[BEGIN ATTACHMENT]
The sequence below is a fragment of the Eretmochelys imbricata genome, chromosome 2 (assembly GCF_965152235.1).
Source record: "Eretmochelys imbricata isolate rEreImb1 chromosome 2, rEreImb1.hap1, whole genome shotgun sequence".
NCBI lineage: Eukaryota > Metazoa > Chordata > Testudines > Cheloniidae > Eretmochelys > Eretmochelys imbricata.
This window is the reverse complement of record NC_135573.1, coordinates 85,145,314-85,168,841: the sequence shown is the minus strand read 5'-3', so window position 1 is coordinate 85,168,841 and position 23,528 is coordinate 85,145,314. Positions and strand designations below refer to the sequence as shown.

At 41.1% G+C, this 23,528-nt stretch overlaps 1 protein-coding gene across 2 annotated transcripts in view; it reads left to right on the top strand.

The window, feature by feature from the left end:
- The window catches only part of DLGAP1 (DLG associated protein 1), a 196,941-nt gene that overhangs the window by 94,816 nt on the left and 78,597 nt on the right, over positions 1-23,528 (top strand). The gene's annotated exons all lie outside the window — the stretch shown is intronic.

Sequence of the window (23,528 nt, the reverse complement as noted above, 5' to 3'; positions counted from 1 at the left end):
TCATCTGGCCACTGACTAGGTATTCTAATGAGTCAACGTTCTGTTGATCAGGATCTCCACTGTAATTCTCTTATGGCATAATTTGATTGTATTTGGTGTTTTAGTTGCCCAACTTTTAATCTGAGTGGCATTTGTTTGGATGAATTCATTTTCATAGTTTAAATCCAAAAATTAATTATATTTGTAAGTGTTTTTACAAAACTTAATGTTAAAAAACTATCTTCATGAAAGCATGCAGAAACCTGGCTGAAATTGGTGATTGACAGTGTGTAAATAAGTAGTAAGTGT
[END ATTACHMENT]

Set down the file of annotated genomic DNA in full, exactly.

The sequence below is a fragment of the Eretmochelys imbricata genome, chromosome 2 (assembly GCF_965152235.1).
Source record: "Eretmochelys imbricata isolate rEreImb1 chromosome 2, rEreImb1.hap1, whole genome shotgun sequence".
NCBI lineage: Eukaryota > Metazoa > Chordata > Testudines > Cheloniidae > Eretmochelys > Eretmochelys imbricata.
This window is the reverse complement of record NC_135573.1, coordinates 85,145,314-85,168,841: the sequence shown is the minus strand read 5'-3', so window position 1 is coordinate 85,168,841 and position 23,528 is coordinate 85,145,314. Positions and strand designations below refer to the sequence as shown.

At 41.1% G+C, this 23,528-nt stretch overlaps 1 protein-coding gene across 2 annotated transcripts in view; it reads left to right on the top strand.

The window, feature by feature from the left end:
- The window catches only part of DLGAP1 (DLG associated protein 1), a 196,941-nt gene that overhangs the window by 94,816 nt on the left and 78,597 nt on the right, over positions 1-23,528 (top strand). The gene's annotated exons all lie outside the window — the stretch shown is intronic.

Sequence of the window (23,528 nt, the reverse complement as noted above, 5' to 3'; positions counted from 1 at the left end):
TCATCTGGCCACTGACTAGGTATTCTAATGAGTCAACGTTCTGTTGATCAGGATCTCCACTGTAATTCTCTTATGGCATAATTTGATTGTATTTGGTGTTTTAGTTGCCCAACTTTTAATCTGAGTGGCATTTGTTTGGATGAATTCATTTTCATAGTTTAAATCCAAAAATTAATTATATTTGTAAGTGTTTTTACAAAACTTAATGTTAAAAAACTATCTTCATGAAAGCATGCAGAAACCTGGCTGAAATTGGTGATTGACAGTGTGTAAATAAGTAGTAAGTGT